Meaning of STORM in English


I. storm 1 W3 /stɔːm $ stɔːrm/ BrE AmE noun

[ Word Family: verb : ↑ storm ; noun : ↑ storm ; adjective : ↑ stormy ]

[ Language: Old English ]

1 . [countable] a period of very bad weather when there is a lot of rain or snow, strong winds, and often ↑ lightning :

The weather forecast is for severe storms tonight.

Twenty people were killed when the storm struck the Midwest.

2 . [countable usually singular] a situation in which people suddenly express very strong feelings about something that someone has said or done:

The governor found himself at the center of a political storm.

storm of protest/criticism etc

Government plans for hospital closures provoked a storm of protest.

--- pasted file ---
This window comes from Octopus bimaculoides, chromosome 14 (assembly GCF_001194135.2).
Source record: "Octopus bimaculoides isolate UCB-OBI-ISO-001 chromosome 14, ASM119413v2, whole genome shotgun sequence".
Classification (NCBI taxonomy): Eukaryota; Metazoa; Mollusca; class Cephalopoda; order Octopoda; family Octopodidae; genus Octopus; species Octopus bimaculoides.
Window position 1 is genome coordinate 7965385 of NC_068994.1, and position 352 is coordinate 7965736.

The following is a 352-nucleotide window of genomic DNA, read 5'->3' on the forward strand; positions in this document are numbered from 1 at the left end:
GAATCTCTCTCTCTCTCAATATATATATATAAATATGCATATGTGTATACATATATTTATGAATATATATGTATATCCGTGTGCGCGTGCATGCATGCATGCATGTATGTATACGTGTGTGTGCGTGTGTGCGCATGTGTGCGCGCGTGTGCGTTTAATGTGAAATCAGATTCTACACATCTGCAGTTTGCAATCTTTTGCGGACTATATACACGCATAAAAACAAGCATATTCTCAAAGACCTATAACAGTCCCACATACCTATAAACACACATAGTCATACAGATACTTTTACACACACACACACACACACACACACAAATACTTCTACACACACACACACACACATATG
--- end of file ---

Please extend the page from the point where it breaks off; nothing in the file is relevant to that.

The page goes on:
3 . take somewhere by storm

a) to be very successful in a particular place:

The new show took London by storm.

b) to attack a place using large numbers of soldiers, and succeed in getting possession of it

4 . weather the storm to experience a difficult period and reach the end of it without being harmed or damaged too much:

I’ll stay and weather the storm.

5 . a storm in a teacup British English an unnecessary expression of strong feelings about something that is very unimportant

6 . dance/sing/cook etc up a storm to do something with all your energy:

They were dancing up a storm.

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COLLOCATIONS (for Meaning 1)


▪ a big storm

The tree had come down on the day of the big storm.

▪ a bad/terrible storm

This was the worst storm for 50 years.